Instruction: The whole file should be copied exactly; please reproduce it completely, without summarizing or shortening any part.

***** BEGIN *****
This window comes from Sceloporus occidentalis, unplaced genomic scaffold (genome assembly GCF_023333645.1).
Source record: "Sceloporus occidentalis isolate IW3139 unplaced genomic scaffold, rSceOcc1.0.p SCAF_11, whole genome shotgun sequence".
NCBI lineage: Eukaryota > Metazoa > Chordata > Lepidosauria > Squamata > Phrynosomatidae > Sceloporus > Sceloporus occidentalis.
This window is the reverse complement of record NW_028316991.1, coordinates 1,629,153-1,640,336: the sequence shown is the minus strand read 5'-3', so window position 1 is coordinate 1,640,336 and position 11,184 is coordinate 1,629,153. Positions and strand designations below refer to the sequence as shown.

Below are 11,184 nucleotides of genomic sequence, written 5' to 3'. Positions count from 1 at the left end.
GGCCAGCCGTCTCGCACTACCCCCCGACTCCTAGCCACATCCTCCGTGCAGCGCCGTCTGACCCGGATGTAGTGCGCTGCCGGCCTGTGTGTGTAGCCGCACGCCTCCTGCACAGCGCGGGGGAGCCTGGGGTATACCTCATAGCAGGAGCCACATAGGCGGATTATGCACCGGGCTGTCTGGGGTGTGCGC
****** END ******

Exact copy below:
This window comes from Sceloporus occidentalis, unplaced genomic scaffold (genome assembly GCF_023333645.1).
Source record: "Sceloporus occidentalis isolate IW3139 unplaced genomic scaffold, rSceOcc1.0.p SCAF_11, whole genome shotgun sequence".
NCBI lineage: Eukaryota > Metazoa > Chordata > Lepidosauria > Squamata > Phrynosomatidae > Sceloporus > Sceloporus occidentalis.
This window is the reverse complement of record NW_028316991.1, coordinates 1,629,153-1,640,336: the sequence shown is the minus strand read 5'-3', so window position 1 is coordinate 1,640,336 and position 11,184 is coordinate 1,629,153. Positions and strand designations below refer to the sequence as shown.

Below are 11,184 nucleotides of genomic sequence, written 5' to 3'. Positions count from 1 at the left end.
GGCCAGCCGTCTCGCACTACCCCCCGACTCCTAGCCACATCCTCCGTGCAGCGCCGTCTGACCCGGATGTAGTGCGCTGCCGGCCTGTGTGTGTAGCCGCACGCCTCCTGCACAGCGCGGGGGAGCCTGGGGTATACCTCATAGCAGGAGCCACATAGGCGGATTATGCACCGGGCTGTCTGGGGTGTGCGC